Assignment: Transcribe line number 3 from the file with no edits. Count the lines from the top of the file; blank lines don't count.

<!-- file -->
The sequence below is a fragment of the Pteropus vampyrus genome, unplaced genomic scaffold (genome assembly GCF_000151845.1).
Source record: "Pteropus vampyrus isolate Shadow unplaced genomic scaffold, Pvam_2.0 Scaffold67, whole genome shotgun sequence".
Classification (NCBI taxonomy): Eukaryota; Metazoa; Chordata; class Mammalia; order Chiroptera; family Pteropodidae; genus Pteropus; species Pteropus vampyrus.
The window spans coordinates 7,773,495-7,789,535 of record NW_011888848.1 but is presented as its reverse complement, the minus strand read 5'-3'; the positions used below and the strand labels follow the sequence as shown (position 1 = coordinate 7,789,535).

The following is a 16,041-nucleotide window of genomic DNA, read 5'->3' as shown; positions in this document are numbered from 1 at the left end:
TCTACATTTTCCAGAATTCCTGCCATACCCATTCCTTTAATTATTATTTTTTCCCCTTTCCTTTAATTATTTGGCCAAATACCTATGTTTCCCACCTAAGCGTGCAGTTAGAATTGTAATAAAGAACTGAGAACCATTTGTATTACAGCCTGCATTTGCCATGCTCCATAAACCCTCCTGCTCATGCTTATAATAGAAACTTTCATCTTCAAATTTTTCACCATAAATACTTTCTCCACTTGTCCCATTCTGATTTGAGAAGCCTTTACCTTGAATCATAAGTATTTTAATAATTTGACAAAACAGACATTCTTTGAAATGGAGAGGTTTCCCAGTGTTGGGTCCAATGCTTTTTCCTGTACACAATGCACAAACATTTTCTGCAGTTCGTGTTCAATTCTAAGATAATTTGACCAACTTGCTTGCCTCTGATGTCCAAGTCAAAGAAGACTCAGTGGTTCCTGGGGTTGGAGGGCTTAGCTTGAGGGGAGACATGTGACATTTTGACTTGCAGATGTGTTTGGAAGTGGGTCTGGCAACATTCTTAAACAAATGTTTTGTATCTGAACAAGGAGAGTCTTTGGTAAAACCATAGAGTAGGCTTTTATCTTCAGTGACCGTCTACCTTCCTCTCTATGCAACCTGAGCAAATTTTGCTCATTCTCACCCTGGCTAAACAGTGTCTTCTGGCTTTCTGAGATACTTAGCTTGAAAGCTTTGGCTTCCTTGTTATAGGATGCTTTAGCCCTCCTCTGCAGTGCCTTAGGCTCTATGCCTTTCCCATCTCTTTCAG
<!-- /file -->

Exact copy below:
Classification (NCBI taxonomy): Eukaryota; Metazoa; Chordata; class Mammalia; order Chiroptera; family Pteropodidae; genus Pteropus; species Pteropus vampyrus.